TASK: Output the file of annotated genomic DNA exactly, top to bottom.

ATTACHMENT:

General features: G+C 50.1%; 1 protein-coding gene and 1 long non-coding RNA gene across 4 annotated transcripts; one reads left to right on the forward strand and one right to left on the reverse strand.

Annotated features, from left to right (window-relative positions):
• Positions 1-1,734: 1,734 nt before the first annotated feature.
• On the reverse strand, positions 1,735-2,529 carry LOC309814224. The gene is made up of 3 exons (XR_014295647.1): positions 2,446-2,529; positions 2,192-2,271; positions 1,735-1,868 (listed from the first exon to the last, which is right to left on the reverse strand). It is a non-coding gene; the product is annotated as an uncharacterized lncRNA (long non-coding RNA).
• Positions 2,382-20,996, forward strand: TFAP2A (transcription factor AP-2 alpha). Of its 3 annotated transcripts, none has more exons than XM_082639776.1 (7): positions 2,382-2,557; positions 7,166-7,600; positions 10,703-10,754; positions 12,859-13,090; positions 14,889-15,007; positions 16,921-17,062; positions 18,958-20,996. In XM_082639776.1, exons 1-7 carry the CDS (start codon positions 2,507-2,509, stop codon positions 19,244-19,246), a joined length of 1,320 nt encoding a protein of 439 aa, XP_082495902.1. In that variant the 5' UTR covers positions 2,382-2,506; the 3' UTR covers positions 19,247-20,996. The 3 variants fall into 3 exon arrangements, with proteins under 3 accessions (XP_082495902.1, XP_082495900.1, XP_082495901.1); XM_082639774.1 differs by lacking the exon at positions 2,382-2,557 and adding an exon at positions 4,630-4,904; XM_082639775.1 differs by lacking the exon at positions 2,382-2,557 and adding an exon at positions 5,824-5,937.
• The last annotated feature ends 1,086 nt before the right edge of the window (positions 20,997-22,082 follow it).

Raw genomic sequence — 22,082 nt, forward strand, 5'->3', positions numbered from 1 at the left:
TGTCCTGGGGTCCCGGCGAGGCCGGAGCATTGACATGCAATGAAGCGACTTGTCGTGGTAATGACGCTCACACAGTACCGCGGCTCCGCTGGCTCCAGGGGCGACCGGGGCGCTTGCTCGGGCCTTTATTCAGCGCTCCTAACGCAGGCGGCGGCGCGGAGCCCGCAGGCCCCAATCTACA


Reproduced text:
General features: G+C 50.1%; 1 protein-coding gene and 1 long non-coding RNA gene across 4 annotated transcripts; one reads left to right on the forward strand and one right to left on the reverse strand.

Annotated features, from left to right (window-relative positions):
• Positions 1-1,734: 1,734 nt before the first annotated feature.
• On the reverse strand, positions 1,735-2,529 carry LOC309814224. The gene is made up of 3 exons (XR_014295647.1): positions 2,446-2,529; positions 2,192-2,271; positions 1,735-1,868 (listed from the first exon to the last, which is right to left on the reverse strand). It is a non-coding gene; the product is annotated as an uncharacterized lncRNA (long non-coding RNA).
• Positions 2,382-20,996, forward strand: TFAP2A (transcription factor AP-2 alpha). Of its 3 annotated transcripts, none has more exons than XM_082639776.1 (7): positions 2,382-2,557; positions 7,166-7,600; positions 10,703-10,754; positions 12,859-13,090; positions 14,889-15,007; positions 16,921-17,062; positions 18,958-20,996. In XM_082639776.1, exons 1-7 carry the CDS (start codon positions 2,507-2,509, stop codon positions 19,244-19,246), a joined length of 1,320 nt encoding a protein of 439 aa, XP_082495902.1. In that variant the 5' UTR covers positions 2,382-2,506; the 3' UTR covers positions 19,247-20,996. The 3 variants fall into 3 exon arrangements, with proteins under 3 accessions (XP_082495902.1, XP_082495900.1, XP_082495901.1); XM_082639774.1 differs by lacking the exon at positions 2,382-2,557 and adding an exon at positions 4,630-4,904; XM_082639775.1 differs by lacking the exon at positions 2,382-2,557 and adding an exon at positions 5,824-5,937.
• The last annotated feature ends 1,086 nt before the right edge of the window (positions 20,997-22,082 follow it).

Raw genomic sequence — 22,082 nt, forward strand, 5'->3', positions numbered from 1 at the left:
TGTCCTGGGGTCCCGGCGAGGCCGGAGCATTGACATGCAATGAAGCGACTTGTCGTGGTAATGACGCTCACACAGTACCGCGGCTCCGCTGGCTCCAGGGGCGACCGGGGCGCTTGCTCGGGCCTTTATTCAGCGCTCCTAACGCAGGCGGCGGCGCGGAGCCCGCAGGCCCCAATCTACA